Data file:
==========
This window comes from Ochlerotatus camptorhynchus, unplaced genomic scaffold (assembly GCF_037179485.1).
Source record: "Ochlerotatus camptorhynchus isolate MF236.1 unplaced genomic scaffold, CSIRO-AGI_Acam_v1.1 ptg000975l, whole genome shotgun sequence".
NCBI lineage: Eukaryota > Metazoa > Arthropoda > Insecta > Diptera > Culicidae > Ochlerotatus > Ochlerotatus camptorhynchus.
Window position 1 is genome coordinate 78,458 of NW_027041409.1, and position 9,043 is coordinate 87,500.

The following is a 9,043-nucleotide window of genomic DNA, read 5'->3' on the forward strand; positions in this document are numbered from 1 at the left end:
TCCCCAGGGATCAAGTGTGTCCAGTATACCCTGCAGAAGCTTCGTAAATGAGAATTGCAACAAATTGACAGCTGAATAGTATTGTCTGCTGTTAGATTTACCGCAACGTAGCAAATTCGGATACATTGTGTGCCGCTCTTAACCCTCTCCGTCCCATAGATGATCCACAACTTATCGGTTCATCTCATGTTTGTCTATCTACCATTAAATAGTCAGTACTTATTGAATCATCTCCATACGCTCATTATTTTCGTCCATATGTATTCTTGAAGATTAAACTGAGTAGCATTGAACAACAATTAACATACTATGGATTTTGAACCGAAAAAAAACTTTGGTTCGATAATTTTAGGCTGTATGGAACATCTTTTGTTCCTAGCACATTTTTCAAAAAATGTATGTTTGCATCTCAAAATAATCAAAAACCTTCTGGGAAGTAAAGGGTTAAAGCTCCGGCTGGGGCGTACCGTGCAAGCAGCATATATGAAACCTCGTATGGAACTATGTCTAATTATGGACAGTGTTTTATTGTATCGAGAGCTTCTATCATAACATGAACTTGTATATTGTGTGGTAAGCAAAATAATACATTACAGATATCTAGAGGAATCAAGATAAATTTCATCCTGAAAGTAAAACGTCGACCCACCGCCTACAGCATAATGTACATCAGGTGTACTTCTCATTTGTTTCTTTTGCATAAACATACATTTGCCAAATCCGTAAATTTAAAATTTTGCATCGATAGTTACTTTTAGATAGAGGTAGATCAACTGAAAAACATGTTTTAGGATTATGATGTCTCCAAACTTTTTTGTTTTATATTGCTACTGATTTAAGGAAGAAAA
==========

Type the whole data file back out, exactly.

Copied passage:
This window comes from Ochlerotatus camptorhynchus, unplaced genomic scaffold (assembly GCF_037179485.1).
Source record: "Ochlerotatus camptorhynchus isolate MF236.1 unplaced genomic scaffold, CSIRO-AGI_Acam_v1.1 ptg000975l, whole genome shotgun sequence".
NCBI lineage: Eukaryota > Metazoa > Arthropoda > Insecta > Diptera > Culicidae > Ochlerotatus > Ochlerotatus camptorhynchus.
Window position 1 is genome coordinate 78,458 of NW_027041409.1, and position 9,043 is coordinate 87,500.

The following is a 9,043-nucleotide window of genomic DNA, read 5'->3' on the forward strand; positions in this document are numbered from 1 at the left end:
TCCCCAGGGATCAAGTGTGTCCAGTATACCCTGCAGAAGCTTCGTAAATGAGAATTGCAACAAATTGACAGCTGAATAGTATTGTCTGCTGTTAGATTTACCGCAACGTAGCAAATTCGGATACATTGTGTGCCGCTCTTAACCCTCTCCGTCCCATAGATGATCCACAACTTATCGGTTCATCTCATGTTTGTCTATCTACCATTAAATAGTCAGTACTTATTGAATCATCTCCATACGCTCATTATTTTCGTCCATATGTATTCTTGAAGATTAAACTGAGTAGCATTGAACAACAATTAACATACTATGGATTTTGAACCGAAAAAAAACTTTGGTTCGATAATTTTAGGCTGTATGGAACATCTTTTGTTCCTAGCACATTTTTCAAAAAATGTATGTTTGCATCTCAAAATAATCAAAAACCTTCTGGGAAGTAAAGGGTTAAAGCTCCGGCTGGGGCGTACCGTGCAAGCAGCATATATGAAACCTCGTATGGAACTATGTCTAATTATGGACAGTGTTTTATTGTATCGAGAGCTTCTATCATAACATGAACTTGTATATTGTGTGGTAAGCAAAATAATACATTACAGATATCTAGAGGAATCAAGATAAATTTCATCCTGAAAGTAAAACGTCGACCCACCGCCTACAGCATAATGTACATCAGGTGTACTTCTCATTTGTTTCTTTTGCATAAACATACATTTGCCAAATCCGTAAATTTAAAATTTTGCATCGATAGTTACTTTTAGATAGAGGTAGATCAACTGAAAAACATGTTTTAGGATTATGATGTCTCCAAACTTTTTTGTTTTATATTGCTACTGATTTAAGGAAGAAAA